From 1935 to 1941, this renowned cartoonist worked for Walt Disney as a story man and animator, with credits on Pinocchio, Dumbo, and Fantasia; his work also appeared in comic books for the company that became DC Comics, and for Dell’s Animal Comics.

Answers here~ https://schristywolfe.com/2015/08/25/august-25/

George Luks: Born August 13, 1867

HesterStreet

GeoBLuksGeorge Luks was an American realist painter and comic illustrator, best known for his images of New York and its inhabitants. Born in Williamsport, Pennsylvania, Luks worked as a vaudeville performer before moving to Philadelphia to study art at the Pennsylvania Academy of the Fine Arts…Luks was publishing comic illustrations in Puck and Truth, and upon his return in 1893 he accepted a job as a newspaper illustrator at the Philadelphia Press.
http://www.illustrationhistory.org/artists/george-luks

His career took a small detour in 1895 when heYellowKid traveled to Cuba as an artist-correspondent for the Philadelphia Evening Bulletin…When he returned to America in 1896, he joined the staff of Pulitzer’s World as an illustrator and cartoonist…One of his many famous colleagues at the World was Richard F. Outcault, who had joined the staff in 1894…Outcault’s Yellow Kid became so popular with the public and showed that it increased the newspaper’s sales as well as the sales of merchandise his likeness appeared on, from candy to whiskey. This awareness was occurring at the same time that William Randolph Hearst had come to town, purchased the Journal and was having an intense battle with Pulitzer’s World for dominance in New York City. Hearst knew a good thing when he saw it and lured Outcault away from Pulitzer…Pulitzer was not to be outdone, however, and assigned Luks to continue drawing the Yellow BostonKid in Hogan’s Alley for the World…Luks [continued to work] at his painting and was finally able to make a living at it. He left the newspaper in 1898.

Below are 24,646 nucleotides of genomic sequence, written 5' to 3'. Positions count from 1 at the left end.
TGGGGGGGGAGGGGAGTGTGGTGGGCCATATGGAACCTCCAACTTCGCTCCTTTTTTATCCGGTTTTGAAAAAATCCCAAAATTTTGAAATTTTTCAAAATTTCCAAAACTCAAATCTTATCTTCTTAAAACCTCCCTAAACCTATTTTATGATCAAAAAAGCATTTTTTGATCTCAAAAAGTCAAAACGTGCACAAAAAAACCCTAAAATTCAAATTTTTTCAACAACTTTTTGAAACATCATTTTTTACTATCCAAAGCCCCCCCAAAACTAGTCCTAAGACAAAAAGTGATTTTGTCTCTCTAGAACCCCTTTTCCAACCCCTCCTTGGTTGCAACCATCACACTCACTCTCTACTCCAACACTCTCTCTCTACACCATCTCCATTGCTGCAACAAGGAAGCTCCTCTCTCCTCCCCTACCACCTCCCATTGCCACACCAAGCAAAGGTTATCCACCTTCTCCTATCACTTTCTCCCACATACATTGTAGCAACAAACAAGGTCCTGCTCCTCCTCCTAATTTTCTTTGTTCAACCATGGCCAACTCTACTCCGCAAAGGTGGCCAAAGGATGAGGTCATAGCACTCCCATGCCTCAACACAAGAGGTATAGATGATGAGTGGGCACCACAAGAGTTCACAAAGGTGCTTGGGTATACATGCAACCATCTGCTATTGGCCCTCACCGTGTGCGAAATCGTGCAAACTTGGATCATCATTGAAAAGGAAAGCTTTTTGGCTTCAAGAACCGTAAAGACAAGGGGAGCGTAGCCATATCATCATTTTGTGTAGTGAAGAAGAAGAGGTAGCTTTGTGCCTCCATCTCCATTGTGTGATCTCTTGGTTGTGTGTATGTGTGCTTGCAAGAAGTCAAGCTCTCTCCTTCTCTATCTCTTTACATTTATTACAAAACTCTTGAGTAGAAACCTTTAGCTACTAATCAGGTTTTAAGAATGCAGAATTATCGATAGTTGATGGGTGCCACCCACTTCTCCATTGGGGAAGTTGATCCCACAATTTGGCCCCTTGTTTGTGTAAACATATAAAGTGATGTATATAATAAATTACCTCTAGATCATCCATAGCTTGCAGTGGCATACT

http://cartoonician.com/george-luks-the-other-yellow-kid-artist/

George Luks prided himself in being the “bad boy” of American art and would be pleased that this notion has survived as his reputation as a significant painter of the twentieth century continues to grow. A heavy drinker and engaged story-teller, Luks manufactured details of his own life to make himself more colorful. Most ingrained in his biography was his tall tale of KidWithBallhaving fought in the Mid-West as “Chicago Whitey,” a middle-weight boxing champion. No one ever checked his details. However, the mythology Luks created around himself masked an insecurity that reveals itself in the diversity of styles he sometimes employed as a painter. His mainstay was realism, but he experimented with impressionism and post-impressionism and was known to alter a canvas if it was criticized, sometimes ruining it entirely. The critic, James Huneker, noted literally hundreds of unfinished canvases in Luks upper Manhattan studio which he would either re-work or paint over. But when Luks was “on” he was a forceful painter of huge talent and confidence, noted for his sure, brilliant handling of a brush.
http://www.tfaoi.com/aa/2aa/2aa563.htm

Ephemeral New York: Posts Tagged ‘George Luks’~
https://ephemeralnewyork.wordpress.com/tag/george-luks/

Artist Birthday Quiz for 8/11~

What English Neoclassical sculptor was one of the most successful artists of his day, leaving the equivalent of £1 million in his will?

What American painter, printmaker, cartoonist, illustrator, and children’s books author is best known for his children’s book “Corduroy”?

Answers here~ https://schristywolfe.com/2015/08/11/august-11/